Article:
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Why Sending Passwords Over Email Is a Bad Idea & What To Do Instead

Research suggests the average person has between 25 and 35 unique logins they need to remember. It’s no wonder that nearly 40% of people forget a password at least once a week!

Surveys also suggest that we are 61% MORE likely to share password information that’s work-related (vs. personal account information) over email. 

If you are a business owner with a team, that’s a statistic you don’t want to ignore. Especially when there are free, easy-to-install options to prevent your organization from being so vulnerable.

We constantly need to login to software and services. Why is sending passwords over email a bad idea?

First, email is generally not encrypted. It’s sent on a “plain text” format. If the email is intercepted and scraped by some sort of malicious software or a hacker, it’s an  easy thing to scrape data from it.

Second, your email goes through several systems on it’s way to you or to your recipient. It starts in your inbox and gets saved in your account after you send it. Then it goes through your email server and travels to your recipient’s email server–plus any other systems or servers it passes through along the way.  If any one of those systems is vulnerable and gets hacked or compromised, your password information can be revealed to hackers.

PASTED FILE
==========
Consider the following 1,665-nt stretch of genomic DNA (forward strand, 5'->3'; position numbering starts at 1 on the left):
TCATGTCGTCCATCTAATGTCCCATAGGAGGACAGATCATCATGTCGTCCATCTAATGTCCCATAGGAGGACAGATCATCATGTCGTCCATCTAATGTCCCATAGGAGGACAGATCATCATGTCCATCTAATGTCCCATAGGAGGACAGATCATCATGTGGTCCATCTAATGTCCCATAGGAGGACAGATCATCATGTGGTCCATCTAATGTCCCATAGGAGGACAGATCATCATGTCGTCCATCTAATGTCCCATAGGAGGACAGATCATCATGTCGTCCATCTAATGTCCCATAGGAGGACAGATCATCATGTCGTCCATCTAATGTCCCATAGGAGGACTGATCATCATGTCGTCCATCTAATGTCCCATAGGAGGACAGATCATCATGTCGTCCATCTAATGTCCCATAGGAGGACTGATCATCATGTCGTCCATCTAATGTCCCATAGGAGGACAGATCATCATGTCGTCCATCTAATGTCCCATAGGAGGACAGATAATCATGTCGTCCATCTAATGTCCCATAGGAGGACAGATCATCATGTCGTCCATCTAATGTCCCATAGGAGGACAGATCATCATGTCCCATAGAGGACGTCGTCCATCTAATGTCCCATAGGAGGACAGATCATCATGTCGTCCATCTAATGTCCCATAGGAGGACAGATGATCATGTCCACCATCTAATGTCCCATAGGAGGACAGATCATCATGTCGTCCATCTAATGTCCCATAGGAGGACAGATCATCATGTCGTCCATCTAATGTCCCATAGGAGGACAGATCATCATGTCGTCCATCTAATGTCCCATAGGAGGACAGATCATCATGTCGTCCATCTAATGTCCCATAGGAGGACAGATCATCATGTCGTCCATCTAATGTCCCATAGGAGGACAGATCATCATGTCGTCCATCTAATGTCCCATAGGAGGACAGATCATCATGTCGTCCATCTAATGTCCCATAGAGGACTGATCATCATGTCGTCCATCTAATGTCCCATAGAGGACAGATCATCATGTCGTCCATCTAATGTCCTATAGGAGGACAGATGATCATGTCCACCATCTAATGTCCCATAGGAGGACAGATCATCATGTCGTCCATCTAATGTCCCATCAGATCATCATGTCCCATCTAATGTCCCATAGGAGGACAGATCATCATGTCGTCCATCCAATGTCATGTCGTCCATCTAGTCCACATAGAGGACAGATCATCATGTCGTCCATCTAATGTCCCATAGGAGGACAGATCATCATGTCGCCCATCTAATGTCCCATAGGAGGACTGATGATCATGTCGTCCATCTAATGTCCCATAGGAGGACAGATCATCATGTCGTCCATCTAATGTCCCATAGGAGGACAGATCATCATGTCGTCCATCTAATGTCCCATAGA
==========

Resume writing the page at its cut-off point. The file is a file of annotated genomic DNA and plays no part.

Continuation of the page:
What are some alternatives to using email to share passwords?

The first is to choose a strong password (like with 12 or more characters). We share a couple other ideas in this video–including downloading a free password manager like LogMeOnce. That’s the surest and hassle-free way to encrypt your information and pass it along to those you choose for the length of time you wish to give them access.



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